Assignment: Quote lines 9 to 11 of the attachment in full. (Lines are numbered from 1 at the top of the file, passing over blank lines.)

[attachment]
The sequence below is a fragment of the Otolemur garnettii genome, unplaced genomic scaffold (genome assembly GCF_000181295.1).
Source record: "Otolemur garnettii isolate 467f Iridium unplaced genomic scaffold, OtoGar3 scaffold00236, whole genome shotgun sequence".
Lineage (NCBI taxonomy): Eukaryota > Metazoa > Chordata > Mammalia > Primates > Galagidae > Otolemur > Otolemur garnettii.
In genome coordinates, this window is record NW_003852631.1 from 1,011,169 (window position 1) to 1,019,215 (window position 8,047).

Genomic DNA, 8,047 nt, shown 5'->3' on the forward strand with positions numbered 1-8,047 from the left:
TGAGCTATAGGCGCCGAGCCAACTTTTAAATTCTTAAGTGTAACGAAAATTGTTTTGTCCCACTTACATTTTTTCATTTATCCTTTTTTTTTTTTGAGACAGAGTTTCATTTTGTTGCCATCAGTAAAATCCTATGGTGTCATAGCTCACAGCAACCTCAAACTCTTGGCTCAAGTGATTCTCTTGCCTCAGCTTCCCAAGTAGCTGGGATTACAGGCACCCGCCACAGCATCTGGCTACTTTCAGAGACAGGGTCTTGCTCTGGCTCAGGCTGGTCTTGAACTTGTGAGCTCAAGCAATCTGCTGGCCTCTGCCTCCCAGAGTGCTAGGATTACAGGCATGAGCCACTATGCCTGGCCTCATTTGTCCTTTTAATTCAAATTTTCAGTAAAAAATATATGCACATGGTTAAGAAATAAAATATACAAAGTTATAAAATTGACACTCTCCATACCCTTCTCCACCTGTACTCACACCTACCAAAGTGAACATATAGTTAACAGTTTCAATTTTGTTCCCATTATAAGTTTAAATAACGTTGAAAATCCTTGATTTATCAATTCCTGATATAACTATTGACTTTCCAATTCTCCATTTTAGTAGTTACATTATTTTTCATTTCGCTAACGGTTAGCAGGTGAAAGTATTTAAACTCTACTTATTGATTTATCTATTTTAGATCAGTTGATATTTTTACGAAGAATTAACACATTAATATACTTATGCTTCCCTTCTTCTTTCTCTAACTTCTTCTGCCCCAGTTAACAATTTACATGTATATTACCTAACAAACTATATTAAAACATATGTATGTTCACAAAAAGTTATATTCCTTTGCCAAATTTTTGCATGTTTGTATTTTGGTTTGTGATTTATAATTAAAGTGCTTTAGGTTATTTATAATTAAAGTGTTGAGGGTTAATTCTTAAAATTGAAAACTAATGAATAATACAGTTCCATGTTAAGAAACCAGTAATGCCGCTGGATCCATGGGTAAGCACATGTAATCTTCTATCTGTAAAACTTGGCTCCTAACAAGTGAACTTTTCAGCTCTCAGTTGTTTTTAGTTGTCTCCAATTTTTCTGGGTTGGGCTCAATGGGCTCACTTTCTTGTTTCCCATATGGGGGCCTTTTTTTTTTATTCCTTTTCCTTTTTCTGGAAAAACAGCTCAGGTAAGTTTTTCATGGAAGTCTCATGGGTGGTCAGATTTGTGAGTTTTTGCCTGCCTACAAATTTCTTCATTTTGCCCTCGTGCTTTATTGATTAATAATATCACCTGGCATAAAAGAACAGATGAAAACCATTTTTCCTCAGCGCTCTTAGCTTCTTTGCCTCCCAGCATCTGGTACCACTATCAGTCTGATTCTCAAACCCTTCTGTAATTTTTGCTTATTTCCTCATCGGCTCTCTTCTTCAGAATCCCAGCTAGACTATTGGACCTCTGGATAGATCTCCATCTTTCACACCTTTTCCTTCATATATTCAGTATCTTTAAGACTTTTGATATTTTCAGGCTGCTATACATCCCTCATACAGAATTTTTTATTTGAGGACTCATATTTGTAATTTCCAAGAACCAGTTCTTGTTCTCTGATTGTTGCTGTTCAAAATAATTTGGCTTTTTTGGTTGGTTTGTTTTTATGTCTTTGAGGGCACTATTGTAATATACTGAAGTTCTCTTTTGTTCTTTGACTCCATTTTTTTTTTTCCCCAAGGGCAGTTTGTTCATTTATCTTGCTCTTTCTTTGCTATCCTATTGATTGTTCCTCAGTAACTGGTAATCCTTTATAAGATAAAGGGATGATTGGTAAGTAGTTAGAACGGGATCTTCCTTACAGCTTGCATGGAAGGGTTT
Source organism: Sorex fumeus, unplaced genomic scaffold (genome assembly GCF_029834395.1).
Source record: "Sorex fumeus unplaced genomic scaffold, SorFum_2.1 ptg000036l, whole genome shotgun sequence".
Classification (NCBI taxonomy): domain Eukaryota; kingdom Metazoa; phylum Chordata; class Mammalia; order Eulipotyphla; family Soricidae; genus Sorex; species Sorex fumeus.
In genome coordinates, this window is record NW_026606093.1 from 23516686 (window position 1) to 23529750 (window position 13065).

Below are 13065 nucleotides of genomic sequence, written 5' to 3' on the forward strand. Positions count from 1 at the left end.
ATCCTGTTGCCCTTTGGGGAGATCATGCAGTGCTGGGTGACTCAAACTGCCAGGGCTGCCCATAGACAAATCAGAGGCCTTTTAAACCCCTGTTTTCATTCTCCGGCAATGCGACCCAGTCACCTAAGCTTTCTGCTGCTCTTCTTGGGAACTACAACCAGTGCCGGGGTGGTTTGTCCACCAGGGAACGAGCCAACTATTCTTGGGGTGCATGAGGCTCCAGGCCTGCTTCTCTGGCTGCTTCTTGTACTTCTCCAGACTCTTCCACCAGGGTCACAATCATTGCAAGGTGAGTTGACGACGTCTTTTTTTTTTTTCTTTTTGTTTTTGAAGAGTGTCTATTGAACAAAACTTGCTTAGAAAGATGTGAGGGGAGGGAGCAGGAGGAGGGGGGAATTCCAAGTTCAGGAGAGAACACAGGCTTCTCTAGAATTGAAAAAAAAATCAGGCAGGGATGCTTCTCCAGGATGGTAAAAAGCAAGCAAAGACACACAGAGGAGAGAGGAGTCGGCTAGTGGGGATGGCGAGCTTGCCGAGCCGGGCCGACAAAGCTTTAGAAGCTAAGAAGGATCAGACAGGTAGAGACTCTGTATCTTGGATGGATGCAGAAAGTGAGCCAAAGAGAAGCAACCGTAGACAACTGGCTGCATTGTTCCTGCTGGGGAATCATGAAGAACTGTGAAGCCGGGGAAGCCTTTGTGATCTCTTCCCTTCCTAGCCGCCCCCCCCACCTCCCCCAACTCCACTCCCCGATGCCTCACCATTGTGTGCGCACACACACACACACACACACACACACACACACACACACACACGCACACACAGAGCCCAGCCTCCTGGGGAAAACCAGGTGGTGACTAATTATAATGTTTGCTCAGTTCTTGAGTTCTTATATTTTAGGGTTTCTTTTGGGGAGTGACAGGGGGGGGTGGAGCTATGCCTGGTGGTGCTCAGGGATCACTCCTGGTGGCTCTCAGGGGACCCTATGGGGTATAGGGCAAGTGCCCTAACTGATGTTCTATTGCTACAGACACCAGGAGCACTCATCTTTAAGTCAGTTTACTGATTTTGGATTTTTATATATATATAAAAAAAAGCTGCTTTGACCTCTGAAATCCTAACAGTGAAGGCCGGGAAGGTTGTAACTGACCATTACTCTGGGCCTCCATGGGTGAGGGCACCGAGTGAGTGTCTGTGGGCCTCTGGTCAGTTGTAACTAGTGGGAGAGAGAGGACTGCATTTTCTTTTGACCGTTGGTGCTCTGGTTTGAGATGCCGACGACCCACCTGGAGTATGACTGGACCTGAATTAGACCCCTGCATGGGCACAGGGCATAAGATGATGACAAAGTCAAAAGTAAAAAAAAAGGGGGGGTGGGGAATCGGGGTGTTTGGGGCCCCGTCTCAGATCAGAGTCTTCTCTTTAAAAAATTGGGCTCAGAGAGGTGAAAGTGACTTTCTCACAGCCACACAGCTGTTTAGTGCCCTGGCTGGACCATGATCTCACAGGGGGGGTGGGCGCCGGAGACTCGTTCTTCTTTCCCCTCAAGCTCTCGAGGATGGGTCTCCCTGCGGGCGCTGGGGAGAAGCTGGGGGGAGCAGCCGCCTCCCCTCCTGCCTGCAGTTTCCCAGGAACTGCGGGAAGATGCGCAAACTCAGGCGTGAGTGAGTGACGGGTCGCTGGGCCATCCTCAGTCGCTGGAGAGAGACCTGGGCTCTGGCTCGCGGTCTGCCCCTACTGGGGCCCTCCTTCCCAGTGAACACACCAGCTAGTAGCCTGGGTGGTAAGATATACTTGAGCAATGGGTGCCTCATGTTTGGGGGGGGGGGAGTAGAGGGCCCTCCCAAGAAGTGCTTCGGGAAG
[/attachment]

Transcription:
Classification (NCBI taxonomy): domain Eukaryota; kingdom Metazoa; phylum Chordata; class Mammalia; order Eulipotyphla; family Soricidae; genus Sorex; species Sorex fumeus.
In genome coordinates, this window is record NW_026606093.1 from 23516686 (window position 1) to 23529750 (window position 13065).

Below are 13065 nucleotides of genomic sequence, written 5' to 3' on the forward strand. Positions count from 1 at the left end.